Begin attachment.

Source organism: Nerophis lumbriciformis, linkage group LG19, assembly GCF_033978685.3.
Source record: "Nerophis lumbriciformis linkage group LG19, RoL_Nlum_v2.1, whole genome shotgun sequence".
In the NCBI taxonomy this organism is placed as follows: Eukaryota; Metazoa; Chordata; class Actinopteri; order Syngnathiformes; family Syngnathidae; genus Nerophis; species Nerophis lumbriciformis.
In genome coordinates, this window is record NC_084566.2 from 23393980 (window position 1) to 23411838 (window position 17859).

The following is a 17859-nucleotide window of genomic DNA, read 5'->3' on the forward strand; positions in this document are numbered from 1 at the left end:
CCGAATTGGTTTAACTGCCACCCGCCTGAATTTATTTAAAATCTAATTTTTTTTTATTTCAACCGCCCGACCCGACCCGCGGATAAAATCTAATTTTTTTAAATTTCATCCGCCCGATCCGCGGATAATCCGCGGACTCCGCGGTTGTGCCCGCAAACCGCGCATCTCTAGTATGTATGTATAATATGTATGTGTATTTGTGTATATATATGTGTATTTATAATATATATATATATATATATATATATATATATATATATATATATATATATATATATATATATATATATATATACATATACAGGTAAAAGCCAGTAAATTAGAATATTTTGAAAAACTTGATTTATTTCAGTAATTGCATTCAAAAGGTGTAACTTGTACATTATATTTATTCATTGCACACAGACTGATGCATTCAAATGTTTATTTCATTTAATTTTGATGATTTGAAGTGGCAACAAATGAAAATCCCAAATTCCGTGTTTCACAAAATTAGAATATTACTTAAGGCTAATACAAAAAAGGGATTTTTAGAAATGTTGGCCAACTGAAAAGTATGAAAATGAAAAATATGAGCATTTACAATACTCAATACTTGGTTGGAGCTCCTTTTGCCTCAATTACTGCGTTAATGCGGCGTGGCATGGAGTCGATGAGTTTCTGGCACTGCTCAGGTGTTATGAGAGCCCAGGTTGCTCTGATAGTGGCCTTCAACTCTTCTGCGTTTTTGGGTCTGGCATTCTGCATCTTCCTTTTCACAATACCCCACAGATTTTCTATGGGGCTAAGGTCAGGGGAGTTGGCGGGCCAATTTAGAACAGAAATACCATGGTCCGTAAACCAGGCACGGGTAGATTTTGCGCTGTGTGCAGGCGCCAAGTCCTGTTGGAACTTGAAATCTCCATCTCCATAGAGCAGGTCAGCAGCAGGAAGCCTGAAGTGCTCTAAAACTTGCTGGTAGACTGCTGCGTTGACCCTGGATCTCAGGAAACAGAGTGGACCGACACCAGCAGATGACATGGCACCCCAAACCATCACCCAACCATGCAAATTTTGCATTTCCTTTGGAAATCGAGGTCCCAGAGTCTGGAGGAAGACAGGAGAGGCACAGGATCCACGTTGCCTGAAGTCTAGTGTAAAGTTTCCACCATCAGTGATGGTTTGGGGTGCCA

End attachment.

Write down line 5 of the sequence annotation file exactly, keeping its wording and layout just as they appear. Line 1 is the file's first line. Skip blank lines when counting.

The following is a 17859-nucleotide window of genomic DNA, read 5'->3' on the forward strand; positions in this document are numbered from 1 at the left end: